BME100 f2013:W900 Group11 L2

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Lab Write-Up 1 | Lab Write-Up 2 | Lab Write-Up 3
Lab Write-Up 4 | Lab Write-Up 5 | Lab Write-Up 6
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OUR TEAM

Name: Alvaro Rascon
Role(s)
Name: Diana Terreros
Role(s)
Name: John Sherman
Role(s)
Name: Timothy Millea
Role(s)
Name: Jesse Morrissey
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Name: student
Role(s)

LAB 2 WRITE-UP

Descriptive Statistics

Experiment 1

Dosage (0mg): Mean (3.834); Standard Deviation (1.523010177); Standard Error (0.481618106) Dosage (5mg): Mean (8.932); Standard Deviation (1.593931547); Standard Error (0.504045412) Dosage (10mg): Mean (61.622); Standard Deviation (30.11069386); Standard Error (9.521837451) Dosage (15mg): Mean (657.941); Standard Deviation (212.9429762); Standard Error (67.33848166)

Experiment 2

Dosage (0mg): Mean (11.112); Standard Deviation (2.225551617); Standard Error (0.995296941) Dosage (10mg): Mean (10.516); Standard Deviation (7.402885924); Standard Error (3.310671231)





Results

Experiment 1

Rat Graph.jpg

Experiment 2

Human Graph.jpg


(Please include well-labeled graphs of the results.)




Analysis

Experiment 1

Tests of the effects of varying LPS doses on rats showed that the drug did not sharply influence Inflammotin levels. At a p-value of 0.86, the data shows that the change in Inflammotin levels were not statistically significant, meaning we cannot prove the slight changes in Inflammotin can be attributed to the LPS dose.

Experiment 2

Tests of the effects of varying LPS doses on humans showed sharp increases in Inflammotin levels at increasing LPS doses. Producing a p-value of 1.1E-16, the data has proven that the effect of LPS on Inflammotin in humans is statistically significant for the experiment. The Bonferroni T-Tests produced values below the desired value of 0.008333.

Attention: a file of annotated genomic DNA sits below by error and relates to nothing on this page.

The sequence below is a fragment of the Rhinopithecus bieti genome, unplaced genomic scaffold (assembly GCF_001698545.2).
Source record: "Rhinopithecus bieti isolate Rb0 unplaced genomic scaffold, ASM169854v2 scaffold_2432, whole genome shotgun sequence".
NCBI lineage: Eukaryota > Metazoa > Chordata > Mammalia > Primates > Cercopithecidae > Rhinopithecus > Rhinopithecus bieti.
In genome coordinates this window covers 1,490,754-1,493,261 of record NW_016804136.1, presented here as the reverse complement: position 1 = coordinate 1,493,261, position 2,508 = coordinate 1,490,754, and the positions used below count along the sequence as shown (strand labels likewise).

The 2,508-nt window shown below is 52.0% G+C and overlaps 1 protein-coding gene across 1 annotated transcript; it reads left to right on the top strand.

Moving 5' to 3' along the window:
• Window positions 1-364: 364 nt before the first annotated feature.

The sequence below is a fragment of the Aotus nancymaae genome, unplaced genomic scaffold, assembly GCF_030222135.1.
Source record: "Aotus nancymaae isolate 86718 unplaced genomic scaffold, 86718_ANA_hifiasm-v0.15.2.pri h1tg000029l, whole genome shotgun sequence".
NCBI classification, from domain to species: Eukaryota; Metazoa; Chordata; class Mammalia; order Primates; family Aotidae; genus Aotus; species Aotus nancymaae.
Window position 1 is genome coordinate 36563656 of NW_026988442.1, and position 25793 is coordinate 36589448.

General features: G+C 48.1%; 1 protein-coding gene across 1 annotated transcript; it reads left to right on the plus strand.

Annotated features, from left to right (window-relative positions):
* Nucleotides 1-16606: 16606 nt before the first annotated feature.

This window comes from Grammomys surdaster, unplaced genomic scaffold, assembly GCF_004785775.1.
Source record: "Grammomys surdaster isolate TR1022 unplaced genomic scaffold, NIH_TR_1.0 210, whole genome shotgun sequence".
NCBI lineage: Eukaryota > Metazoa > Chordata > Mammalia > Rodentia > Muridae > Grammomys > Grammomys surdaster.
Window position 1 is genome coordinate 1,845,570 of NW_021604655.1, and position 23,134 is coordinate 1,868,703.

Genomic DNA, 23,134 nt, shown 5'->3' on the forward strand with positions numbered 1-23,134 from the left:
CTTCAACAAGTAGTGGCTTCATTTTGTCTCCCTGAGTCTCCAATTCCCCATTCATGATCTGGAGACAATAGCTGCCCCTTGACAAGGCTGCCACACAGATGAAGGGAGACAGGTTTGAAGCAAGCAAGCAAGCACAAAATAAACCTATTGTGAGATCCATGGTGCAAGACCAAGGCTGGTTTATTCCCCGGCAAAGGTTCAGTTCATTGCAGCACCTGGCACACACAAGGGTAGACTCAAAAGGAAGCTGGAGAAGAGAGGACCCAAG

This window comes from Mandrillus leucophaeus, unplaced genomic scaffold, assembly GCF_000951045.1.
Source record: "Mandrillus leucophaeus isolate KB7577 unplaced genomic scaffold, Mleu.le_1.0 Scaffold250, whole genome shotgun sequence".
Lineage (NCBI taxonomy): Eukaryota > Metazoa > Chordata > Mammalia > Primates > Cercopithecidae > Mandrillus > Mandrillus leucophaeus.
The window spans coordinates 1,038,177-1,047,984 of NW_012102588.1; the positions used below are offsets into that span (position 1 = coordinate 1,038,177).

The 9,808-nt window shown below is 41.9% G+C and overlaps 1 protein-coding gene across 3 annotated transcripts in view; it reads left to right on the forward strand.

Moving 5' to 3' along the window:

(Using inferential statistics, please determine statistically significant differences in the data.)





Summary/Discussion

In Experiment 1, data concerning the effects of ranging LPS doses on inflammotin levels in rats showed that the drug did not affect inflammotin levels in rats enough to be significant. The average inflammotin levels were increased slightly at the 10mg LPS dose, but with a p-value of 0.86 the effect is not significant enough to prove that the drug was responsible for the very slight increases. In Experiment 2, human subjects with ages ranging from 60-82 showed sharp increases in their Inflammotin levels with increasing LPS doses. With Inflammotin averages increasing tenfold between 10mg and 15mg doses (p-value=6.4824E-08 between 10mg and 15mg), the effect of LPS on Inflammotin levels in humans seems to be statistically significant.


(Please discuss the results and statistical analysis from both experiments. State your conclusion.)